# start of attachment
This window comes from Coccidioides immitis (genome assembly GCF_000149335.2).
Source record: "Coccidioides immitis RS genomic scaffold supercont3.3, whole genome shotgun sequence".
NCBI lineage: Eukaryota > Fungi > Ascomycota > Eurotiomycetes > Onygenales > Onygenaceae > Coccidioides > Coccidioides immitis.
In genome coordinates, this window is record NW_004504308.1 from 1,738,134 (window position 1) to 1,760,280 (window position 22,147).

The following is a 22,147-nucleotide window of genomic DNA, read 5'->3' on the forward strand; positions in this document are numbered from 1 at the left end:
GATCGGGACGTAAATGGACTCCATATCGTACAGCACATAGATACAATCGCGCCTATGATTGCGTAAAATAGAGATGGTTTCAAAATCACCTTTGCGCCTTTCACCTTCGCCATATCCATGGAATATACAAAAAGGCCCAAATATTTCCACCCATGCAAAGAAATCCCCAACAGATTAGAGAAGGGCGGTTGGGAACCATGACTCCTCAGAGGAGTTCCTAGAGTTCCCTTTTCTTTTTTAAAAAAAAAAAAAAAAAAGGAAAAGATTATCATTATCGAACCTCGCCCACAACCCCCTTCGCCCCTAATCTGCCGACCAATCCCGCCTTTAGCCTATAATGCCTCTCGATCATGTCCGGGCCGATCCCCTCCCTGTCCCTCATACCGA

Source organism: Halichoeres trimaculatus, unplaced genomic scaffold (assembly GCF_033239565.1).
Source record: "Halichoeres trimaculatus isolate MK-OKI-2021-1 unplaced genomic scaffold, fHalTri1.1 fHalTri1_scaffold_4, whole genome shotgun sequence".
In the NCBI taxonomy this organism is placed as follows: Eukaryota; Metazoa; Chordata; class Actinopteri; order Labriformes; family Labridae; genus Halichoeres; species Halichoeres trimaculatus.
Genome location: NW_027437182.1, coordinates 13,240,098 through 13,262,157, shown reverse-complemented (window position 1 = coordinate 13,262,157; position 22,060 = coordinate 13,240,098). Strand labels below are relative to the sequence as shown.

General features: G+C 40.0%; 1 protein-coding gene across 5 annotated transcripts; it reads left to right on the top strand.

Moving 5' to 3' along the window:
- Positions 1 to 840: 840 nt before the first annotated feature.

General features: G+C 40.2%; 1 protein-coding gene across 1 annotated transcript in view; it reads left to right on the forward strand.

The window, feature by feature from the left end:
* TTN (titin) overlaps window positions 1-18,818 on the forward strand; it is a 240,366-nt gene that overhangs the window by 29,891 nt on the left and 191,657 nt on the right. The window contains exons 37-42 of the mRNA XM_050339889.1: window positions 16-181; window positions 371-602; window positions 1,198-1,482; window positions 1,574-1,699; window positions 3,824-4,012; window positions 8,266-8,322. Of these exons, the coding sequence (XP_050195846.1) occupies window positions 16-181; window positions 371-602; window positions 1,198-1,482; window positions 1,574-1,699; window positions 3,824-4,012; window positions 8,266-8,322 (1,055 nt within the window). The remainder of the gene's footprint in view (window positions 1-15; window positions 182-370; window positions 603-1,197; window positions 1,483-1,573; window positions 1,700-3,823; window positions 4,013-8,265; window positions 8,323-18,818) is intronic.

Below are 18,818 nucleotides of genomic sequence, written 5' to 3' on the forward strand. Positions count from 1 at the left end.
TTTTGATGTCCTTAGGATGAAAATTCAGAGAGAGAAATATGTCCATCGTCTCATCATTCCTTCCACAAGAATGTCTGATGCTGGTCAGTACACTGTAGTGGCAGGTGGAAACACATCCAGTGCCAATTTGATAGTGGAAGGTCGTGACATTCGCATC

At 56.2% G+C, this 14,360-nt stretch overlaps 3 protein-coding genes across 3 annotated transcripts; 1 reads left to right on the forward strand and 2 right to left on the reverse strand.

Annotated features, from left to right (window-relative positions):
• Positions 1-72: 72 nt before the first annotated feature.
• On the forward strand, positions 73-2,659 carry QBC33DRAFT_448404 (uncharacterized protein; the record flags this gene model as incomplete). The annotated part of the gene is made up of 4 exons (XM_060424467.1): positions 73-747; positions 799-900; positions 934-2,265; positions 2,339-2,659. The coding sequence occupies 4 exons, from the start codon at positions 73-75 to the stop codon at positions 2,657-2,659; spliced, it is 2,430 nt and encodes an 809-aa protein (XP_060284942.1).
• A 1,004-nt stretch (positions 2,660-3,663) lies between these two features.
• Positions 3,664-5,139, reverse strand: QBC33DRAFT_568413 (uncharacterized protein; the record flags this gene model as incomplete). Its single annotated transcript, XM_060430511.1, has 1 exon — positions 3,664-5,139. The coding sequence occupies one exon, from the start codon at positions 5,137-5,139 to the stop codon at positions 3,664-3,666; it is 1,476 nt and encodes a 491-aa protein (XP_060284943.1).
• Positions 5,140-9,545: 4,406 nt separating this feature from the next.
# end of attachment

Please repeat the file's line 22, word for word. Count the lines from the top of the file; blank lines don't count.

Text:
• On the forward strand, positions 73-2,659 carry QBC33DRAFT_448404 (uncharacterized protein; the record flags this gene model as incomplete). The annotated part of the gene is made up of 4 exons (XM_060424467.1): positions 73-747; positions 799-900; positions 934-2,265; positions 2,339-2,659. The coding sequence occupies 4 exons, from the start codon at positions 73-75 to the stop codon at positions 2,657-2,659; spliced, it is 2,430 nt and encodes an 809-aa protein (XP_060284942.1).